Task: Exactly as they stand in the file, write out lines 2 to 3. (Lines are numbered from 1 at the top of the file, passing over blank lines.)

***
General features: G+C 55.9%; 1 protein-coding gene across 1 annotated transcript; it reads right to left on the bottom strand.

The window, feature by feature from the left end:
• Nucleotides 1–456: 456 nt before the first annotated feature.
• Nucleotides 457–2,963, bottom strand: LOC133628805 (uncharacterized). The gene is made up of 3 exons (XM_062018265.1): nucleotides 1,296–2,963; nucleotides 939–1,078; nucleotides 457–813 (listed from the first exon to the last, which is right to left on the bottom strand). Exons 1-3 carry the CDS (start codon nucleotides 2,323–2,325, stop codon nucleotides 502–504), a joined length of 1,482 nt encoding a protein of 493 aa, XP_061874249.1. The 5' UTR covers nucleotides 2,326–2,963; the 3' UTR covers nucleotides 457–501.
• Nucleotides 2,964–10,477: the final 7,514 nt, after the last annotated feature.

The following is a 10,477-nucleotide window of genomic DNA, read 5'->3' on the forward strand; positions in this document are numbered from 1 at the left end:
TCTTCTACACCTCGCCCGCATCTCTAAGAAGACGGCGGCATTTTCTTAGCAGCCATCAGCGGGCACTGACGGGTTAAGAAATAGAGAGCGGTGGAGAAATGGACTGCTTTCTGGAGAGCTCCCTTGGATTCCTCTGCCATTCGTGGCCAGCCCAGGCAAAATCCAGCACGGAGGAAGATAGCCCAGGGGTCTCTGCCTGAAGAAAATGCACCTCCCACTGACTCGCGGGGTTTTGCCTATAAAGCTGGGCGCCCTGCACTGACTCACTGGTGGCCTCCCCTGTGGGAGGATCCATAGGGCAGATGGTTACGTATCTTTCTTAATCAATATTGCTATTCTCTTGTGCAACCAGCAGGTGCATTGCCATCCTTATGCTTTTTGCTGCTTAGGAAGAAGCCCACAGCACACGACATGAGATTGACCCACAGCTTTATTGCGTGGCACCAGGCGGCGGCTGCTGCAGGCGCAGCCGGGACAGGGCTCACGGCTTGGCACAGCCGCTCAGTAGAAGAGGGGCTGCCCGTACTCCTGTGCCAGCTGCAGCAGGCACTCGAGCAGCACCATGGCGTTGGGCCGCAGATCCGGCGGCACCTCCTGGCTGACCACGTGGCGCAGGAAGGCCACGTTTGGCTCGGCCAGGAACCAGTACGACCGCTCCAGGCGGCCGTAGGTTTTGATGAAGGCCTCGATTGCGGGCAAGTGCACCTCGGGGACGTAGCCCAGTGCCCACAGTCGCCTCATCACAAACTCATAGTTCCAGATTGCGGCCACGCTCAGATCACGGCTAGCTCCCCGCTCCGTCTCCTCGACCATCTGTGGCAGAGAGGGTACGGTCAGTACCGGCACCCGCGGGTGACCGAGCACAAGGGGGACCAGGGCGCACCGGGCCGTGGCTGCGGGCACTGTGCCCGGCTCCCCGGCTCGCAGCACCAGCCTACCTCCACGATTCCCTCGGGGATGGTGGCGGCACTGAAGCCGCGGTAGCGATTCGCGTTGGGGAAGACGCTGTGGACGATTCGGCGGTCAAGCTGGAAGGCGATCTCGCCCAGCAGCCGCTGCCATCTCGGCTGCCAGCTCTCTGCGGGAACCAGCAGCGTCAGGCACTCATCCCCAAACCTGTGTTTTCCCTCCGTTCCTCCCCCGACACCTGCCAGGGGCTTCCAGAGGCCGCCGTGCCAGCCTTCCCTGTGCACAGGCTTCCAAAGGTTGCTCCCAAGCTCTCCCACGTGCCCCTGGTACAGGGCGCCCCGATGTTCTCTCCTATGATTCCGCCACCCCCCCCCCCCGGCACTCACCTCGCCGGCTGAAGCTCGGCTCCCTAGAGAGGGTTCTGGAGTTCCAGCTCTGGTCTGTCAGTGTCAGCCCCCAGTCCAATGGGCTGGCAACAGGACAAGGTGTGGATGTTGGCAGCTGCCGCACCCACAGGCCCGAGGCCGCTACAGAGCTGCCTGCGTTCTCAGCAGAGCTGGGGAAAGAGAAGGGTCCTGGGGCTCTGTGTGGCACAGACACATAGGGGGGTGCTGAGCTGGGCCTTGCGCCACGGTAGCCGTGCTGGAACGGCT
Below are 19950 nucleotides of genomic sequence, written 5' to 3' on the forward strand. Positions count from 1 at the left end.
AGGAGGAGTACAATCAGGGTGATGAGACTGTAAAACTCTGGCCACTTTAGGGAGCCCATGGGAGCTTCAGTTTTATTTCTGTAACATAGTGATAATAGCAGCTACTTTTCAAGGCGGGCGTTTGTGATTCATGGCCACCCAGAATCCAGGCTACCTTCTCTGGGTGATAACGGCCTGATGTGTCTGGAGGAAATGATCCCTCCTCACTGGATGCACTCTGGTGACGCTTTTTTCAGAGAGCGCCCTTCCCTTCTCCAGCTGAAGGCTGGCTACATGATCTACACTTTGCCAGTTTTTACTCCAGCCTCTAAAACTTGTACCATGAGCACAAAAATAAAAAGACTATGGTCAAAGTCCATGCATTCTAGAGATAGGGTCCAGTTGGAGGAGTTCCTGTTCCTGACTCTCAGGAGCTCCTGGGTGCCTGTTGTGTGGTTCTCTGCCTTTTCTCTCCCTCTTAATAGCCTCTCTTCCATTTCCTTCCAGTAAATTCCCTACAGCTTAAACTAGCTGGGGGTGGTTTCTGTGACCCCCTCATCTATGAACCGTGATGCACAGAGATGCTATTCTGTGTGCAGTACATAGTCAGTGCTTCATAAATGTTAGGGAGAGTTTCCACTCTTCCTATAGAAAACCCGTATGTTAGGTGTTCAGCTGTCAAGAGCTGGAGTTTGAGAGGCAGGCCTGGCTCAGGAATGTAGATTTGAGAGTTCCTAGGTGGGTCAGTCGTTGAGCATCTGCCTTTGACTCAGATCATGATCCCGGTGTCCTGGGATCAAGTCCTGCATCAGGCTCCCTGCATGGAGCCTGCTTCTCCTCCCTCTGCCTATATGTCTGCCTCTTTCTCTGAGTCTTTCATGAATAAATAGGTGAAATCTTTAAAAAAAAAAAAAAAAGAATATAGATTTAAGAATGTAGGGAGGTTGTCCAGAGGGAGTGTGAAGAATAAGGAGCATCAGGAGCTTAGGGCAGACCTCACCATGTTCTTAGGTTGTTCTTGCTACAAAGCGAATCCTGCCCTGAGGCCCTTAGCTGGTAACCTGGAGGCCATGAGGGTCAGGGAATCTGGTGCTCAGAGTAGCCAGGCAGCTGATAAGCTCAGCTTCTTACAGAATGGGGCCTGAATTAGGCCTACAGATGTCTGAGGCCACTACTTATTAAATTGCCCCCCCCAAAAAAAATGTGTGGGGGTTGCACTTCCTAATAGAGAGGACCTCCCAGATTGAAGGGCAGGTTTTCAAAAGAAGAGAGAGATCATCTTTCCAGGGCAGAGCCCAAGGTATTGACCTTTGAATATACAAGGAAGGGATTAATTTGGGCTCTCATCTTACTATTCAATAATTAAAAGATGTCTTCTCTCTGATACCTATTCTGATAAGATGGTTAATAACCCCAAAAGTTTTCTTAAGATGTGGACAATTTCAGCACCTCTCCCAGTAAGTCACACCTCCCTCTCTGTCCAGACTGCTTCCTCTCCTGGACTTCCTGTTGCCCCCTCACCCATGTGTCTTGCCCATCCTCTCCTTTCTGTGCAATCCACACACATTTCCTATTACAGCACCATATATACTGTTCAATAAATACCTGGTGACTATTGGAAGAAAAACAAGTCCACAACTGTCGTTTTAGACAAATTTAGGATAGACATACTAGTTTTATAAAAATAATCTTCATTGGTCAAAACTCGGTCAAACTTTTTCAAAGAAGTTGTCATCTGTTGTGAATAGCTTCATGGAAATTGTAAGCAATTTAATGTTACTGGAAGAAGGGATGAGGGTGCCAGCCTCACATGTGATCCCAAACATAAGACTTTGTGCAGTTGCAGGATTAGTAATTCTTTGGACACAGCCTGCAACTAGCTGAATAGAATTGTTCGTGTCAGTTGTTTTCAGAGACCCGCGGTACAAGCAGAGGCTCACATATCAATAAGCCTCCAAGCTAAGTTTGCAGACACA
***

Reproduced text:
The window, feature by feature from the left end:
• Nucleotides 1–456: 456 nt before the first annotated feature.